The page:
FASEB Bio Advances

The Piezo1 hypothesis of renal anemia

Peter Kotanko, David J. Jörg, Nadja Grobe, Christoph Zaba


Erythropoietin deficiency is an extensively researched cause of renal anemia. The etiology and consequences of shortened red blood cell (RBC) life span in chronic kidney disease (CKD) are less well understood. Traversing capillaries requires RBC geometry changes, a process enabled by adaptions of the cytoskeleton. These changes are mediated by transient activation of the mechanosensory Piezo1 channel, resulting in calcium influx. Importantly, prolonged Piezo1 activation shortens RBC life span, presumably through activation of calcium-dependent intracellular pathways triggering RBC death. Two Piezo1-activating small molecules, Jedi1 and Jedi2, share remarkable structural similarities with 3-carboxy-4-methyl-5-propyl-2-furanpropanoic acid (CMPF), a uremic retention solute cleared by the healthy kidney. We hypothesize that in CKD the accumulation of CMPF leads to prolonged activation of Piezo1 (similar in effect to Jedi1 and Jedi2), thus reducing RBC life span. This hypothesis can be tested through bench experiments and, ultimately, by studying the effect of CMPF removal on renal anemia.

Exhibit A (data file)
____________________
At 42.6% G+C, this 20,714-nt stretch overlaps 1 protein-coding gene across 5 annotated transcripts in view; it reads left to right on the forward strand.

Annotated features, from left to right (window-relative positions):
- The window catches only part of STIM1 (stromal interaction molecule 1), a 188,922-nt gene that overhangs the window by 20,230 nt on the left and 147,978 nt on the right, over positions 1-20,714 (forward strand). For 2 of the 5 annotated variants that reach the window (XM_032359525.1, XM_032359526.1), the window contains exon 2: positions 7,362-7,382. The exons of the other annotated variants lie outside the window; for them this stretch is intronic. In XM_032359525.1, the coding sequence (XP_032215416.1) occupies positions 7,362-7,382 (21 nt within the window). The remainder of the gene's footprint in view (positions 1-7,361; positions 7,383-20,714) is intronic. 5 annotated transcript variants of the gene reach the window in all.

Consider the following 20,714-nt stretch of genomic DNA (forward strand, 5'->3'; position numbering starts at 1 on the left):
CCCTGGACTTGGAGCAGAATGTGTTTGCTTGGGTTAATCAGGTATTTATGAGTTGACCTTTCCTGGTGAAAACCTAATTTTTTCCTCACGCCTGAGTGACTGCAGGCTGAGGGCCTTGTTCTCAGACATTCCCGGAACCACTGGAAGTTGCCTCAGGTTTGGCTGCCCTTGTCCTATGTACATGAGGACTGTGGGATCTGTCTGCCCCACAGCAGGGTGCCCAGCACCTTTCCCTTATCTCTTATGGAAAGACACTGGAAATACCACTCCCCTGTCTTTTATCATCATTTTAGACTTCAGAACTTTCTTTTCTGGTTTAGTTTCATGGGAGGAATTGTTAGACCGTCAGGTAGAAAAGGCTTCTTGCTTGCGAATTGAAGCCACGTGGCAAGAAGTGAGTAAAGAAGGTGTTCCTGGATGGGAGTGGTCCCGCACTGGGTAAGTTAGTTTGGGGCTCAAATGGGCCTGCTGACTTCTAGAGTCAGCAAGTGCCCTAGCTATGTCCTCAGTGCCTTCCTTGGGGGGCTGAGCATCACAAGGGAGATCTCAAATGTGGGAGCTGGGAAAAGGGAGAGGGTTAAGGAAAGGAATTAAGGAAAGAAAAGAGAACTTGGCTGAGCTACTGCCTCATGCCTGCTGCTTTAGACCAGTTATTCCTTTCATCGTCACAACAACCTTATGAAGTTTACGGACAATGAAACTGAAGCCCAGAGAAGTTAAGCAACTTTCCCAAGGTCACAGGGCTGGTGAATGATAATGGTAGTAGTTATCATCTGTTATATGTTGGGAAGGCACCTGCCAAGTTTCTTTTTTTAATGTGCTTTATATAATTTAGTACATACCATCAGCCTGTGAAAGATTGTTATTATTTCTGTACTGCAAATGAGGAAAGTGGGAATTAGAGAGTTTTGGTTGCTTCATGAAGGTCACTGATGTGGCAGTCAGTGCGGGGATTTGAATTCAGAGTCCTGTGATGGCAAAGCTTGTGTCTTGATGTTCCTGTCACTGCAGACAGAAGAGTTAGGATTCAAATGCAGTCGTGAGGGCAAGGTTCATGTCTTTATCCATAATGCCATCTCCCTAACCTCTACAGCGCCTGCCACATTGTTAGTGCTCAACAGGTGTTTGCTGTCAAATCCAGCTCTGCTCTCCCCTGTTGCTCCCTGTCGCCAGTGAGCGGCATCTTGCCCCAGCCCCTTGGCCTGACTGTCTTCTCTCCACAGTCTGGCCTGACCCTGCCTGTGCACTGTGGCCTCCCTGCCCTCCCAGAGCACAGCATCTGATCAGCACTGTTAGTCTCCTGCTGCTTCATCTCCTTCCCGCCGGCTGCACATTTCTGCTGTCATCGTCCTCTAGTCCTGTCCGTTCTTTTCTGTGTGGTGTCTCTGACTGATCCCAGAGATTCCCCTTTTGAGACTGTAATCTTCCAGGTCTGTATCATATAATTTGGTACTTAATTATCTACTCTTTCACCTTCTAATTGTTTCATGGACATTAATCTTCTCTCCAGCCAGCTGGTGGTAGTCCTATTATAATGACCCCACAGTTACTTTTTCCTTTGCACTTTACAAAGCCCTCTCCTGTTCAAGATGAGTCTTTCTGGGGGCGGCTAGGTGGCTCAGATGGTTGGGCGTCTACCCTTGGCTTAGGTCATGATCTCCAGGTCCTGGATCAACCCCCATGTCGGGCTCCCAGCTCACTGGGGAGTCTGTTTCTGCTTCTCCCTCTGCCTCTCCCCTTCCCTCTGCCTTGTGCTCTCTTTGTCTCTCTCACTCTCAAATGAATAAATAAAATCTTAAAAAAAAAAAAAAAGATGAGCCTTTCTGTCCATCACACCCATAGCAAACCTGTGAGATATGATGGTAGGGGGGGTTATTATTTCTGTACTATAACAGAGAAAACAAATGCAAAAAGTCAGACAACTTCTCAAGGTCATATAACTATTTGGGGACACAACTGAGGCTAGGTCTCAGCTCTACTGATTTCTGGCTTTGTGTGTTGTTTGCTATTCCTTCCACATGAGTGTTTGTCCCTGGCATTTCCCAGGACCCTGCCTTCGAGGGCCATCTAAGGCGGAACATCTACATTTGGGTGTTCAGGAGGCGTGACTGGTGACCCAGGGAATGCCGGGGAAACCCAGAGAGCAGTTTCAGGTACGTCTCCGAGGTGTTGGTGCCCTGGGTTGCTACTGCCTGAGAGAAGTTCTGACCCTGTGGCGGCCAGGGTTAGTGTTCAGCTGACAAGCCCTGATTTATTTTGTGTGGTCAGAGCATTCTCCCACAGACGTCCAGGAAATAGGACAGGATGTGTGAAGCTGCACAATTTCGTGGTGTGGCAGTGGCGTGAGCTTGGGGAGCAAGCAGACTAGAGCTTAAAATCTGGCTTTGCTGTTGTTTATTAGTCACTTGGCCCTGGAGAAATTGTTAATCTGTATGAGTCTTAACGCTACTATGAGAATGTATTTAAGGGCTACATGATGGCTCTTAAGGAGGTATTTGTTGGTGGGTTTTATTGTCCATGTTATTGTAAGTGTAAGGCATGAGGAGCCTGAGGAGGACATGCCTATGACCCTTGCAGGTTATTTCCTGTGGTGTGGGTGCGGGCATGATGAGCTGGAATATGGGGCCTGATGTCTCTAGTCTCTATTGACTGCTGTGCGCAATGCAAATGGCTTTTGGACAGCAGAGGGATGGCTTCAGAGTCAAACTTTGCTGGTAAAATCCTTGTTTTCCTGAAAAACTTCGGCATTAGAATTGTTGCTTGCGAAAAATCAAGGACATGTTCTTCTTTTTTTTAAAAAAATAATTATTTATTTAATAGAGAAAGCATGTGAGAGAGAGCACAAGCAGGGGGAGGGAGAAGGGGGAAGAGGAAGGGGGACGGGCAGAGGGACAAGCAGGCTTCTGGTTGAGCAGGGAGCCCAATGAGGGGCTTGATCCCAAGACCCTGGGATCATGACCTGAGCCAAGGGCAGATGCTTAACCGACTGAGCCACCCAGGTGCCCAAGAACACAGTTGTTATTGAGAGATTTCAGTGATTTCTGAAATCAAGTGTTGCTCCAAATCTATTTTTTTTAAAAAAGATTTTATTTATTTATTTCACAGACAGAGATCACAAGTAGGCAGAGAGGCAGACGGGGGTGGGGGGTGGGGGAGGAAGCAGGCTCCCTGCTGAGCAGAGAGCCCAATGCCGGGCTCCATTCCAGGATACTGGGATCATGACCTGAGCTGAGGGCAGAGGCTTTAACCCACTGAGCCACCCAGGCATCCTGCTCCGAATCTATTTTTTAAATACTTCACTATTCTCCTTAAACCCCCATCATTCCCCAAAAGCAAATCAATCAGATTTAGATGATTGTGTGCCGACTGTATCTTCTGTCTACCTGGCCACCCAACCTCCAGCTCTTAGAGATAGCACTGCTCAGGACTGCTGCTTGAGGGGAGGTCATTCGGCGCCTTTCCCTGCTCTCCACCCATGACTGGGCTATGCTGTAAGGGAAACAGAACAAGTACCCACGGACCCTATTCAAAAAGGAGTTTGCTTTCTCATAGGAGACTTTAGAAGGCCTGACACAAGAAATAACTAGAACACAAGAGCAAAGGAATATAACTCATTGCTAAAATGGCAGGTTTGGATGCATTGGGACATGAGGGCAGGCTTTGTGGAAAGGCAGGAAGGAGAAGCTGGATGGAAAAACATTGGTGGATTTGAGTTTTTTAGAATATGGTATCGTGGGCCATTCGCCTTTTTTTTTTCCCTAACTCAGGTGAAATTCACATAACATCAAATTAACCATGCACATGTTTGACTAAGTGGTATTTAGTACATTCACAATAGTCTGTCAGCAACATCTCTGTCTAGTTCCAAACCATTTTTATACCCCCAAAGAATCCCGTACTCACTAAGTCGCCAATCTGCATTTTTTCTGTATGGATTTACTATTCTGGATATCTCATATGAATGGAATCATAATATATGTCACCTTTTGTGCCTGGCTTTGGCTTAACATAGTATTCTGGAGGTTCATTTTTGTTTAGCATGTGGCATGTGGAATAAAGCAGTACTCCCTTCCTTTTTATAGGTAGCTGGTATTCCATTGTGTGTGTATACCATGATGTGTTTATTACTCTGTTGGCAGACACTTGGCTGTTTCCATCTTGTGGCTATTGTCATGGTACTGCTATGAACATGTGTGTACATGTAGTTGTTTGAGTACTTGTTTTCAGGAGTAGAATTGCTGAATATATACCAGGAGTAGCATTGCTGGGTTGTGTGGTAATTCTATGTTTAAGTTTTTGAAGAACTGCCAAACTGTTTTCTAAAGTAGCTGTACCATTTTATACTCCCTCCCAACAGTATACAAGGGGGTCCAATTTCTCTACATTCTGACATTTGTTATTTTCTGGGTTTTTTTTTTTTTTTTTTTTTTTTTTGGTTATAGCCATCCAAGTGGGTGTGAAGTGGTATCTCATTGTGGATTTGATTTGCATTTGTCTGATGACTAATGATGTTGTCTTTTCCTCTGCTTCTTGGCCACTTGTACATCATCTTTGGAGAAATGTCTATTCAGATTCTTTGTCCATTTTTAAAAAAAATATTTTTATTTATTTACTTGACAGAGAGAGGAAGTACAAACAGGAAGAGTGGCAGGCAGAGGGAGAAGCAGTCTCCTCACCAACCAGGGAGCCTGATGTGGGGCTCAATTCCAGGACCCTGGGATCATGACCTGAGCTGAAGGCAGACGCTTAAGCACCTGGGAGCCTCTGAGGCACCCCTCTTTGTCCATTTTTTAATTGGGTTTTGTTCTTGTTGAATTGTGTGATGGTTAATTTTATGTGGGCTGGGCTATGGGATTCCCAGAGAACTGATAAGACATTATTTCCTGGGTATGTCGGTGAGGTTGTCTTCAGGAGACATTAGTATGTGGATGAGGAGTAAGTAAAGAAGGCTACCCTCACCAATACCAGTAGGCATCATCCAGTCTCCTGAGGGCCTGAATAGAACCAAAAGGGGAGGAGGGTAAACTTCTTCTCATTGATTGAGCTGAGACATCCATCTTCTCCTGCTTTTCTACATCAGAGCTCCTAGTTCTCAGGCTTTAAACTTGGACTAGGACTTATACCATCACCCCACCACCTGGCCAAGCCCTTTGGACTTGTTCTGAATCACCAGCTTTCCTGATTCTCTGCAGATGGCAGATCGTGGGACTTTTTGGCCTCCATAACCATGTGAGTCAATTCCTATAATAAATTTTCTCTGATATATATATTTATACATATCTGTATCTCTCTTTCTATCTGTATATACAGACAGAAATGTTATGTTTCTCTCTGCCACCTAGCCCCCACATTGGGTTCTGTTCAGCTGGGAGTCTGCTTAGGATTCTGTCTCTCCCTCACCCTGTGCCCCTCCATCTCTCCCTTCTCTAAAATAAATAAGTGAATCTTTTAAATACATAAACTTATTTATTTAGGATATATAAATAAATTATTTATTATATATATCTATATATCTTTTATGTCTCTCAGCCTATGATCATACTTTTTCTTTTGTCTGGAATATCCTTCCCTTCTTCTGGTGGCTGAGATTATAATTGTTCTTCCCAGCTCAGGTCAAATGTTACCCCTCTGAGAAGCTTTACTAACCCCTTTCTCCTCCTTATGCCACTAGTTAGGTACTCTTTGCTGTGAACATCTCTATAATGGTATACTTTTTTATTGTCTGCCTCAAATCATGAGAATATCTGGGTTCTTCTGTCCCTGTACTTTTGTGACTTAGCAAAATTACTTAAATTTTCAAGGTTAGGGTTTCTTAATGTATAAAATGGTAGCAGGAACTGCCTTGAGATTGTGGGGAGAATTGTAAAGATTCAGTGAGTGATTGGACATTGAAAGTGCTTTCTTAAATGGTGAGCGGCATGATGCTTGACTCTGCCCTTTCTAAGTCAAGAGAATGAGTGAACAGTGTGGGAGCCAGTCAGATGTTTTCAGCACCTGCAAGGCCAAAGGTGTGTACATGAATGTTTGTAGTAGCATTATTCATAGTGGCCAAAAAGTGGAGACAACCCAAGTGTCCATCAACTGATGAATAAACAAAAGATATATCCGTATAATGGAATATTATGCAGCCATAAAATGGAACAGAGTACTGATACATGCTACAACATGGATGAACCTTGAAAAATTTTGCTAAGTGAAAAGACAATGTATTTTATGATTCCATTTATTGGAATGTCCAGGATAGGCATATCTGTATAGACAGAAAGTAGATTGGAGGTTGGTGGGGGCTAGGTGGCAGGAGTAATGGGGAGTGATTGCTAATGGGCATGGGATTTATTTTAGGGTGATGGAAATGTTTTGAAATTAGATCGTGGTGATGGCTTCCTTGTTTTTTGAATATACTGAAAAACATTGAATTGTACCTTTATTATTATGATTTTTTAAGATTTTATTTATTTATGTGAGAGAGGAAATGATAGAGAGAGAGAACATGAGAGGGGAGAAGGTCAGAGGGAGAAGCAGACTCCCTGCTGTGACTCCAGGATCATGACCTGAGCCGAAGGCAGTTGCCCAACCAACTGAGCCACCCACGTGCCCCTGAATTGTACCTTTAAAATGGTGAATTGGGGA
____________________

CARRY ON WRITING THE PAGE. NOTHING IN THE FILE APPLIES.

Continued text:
About the Author

Dr. Peter Kotanko, MD

RRI Research Director

SVP, Corporate Research & Development

Peter Kotanko, MD, is Research Director at the Renal Research Institute (RRI), New York. Prior to joining RRI, from 1997 to 2007 he served as vice chair of a department of internal medicine at an academic teaching hospital in Graz, Austria. Prior to moving to Graz in 1989, he worked from 1982 to 1989 in the Department of Physiology and the University Clinic of Internal Medicine in Innsbruck, Austria. From 1995 to 1996 he trained in nephrology at the Hammersmith Hospital, London, United Kingdom.

Nadja Grobe, MS, PhD

Manager of Laboratory Research

Nadja received her MS and PhD in biochemistry from the Martin Luther University Halle-Wittenberg, Germany. Prior to joining RRI in 2017, she gained more than 10 years of experience in guiding and implementing chemistry, biochemistry, and biomedical-focused research teams in nonprofit, academia, and government. Her previous research has been funded by the American Heart Association, the National Institutes of Health, and the American Society of Nephrology.